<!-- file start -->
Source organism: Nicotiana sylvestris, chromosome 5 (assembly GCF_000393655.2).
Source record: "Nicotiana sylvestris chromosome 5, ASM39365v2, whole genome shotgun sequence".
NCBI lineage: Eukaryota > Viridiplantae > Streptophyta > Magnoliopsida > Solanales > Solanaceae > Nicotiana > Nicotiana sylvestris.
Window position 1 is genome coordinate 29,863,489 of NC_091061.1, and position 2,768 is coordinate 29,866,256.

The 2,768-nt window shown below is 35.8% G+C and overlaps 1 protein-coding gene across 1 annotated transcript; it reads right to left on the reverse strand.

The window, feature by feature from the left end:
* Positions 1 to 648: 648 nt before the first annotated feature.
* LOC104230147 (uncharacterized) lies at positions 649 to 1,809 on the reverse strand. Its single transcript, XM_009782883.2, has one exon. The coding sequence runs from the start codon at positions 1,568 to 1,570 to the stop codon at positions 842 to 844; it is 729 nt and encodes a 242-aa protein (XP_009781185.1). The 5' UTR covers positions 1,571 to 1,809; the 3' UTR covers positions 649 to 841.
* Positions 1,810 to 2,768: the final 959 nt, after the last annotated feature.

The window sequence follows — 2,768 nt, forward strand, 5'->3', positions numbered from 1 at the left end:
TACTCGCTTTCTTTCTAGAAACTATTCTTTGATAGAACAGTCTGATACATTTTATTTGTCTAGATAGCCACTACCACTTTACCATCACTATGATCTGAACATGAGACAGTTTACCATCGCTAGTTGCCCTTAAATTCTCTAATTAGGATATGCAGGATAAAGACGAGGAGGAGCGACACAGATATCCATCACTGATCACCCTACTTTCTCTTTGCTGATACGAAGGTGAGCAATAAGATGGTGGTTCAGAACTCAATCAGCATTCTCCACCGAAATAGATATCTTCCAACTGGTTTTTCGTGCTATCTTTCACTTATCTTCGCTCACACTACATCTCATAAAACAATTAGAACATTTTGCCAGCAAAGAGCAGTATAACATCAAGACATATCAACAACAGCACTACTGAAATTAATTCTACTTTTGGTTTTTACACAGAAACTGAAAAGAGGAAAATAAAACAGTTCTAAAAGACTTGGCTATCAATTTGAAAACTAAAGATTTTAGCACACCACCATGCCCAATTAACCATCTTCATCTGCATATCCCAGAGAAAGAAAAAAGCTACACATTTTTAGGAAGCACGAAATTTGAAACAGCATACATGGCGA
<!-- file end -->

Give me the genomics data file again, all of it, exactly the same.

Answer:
Source organism: Nicotiana sylvestris, chromosome 5 (assembly GCF_000393655.2).
Source record: "Nicotiana sylvestris chromosome 5, ASM39365v2, whole genome shotgun sequence".
NCBI lineage: Eukaryota > Viridiplantae > Streptophyta > Magnoliopsida > Solanales > Solanaceae > Nicotiana > Nicotiana sylvestris.
Window position 1 is genome coordinate 29,863,489 of NC_091061.1, and position 2,768 is coordinate 29,866,256.

The 2,768-nt window shown below is 35.8% G+C and overlaps 1 protein-coding gene across 1 annotated transcript; it reads right to left on the reverse strand.

The window, feature by feature from the left end:
* Positions 1 to 648: 648 nt before the first annotated feature.
* LOC104230147 (uncharacterized) lies at positions 649 to 1,809 on the reverse strand. Its single transcript, XM_009782883.2, has one exon. The coding sequence runs from the start codon at positions 1,568 to 1,570 to the stop codon at positions 842 to 844; it is 729 nt and encodes a 242-aa protein (XP_009781185.1). The 5' UTR covers positions 1,571 to 1,809; the 3' UTR covers positions 649 to 841.
* Positions 1,810 to 2,768: the final 959 nt, after the last annotated feature.

The window sequence follows — 2,768 nt, forward strand, 5'->3', positions numbered from 1 at the left end:
TACTCGCTTTCTTTCTAGAAACTATTCTTTGATAGAACAGTCTGATACATTTTATTTGTCTAGATAGCCACTACCACTTTACCATCACTATGATCTGAACATGAGACAGTTTACCATCGCTAGTTGCCCTTAAATTCTCTAATTAGGATATGCAGGATAAAGACGAGGAGGAGCGACACAGATATCCATCACTGATCACCCTACTTTCTCTTTGCTGATACGAAGGTGAGCAATAAGATGGTGGTTCAGAACTCAATCAGCATTCTCCACCGAAATAGATATCTTCCAACTGGTTTTTCGTGCTATCTTTCACTTATCTTCGCTCACACTACATCTCATAAAACAATTAGAACATTTTGCCAGCAAAGAGCAGTATAACATCAAGACATATCAACAACAGCACTACTGAAATTAATTCTACTTTTGGTTTTTACACAGAAACTGAAAAGAGGAAAATAAAACAGTTCTAAAAGACTTGGCTATCAATTTGAAAACTAAAGATTTTAGCACACCACCATGCCCAATTAACCATCTTCATCTGCATATCCCAGAGAAAGAAAAAAGCTACACATTTTTAGGAAGCACGAAATTTGAAACAGCATACATGGCGA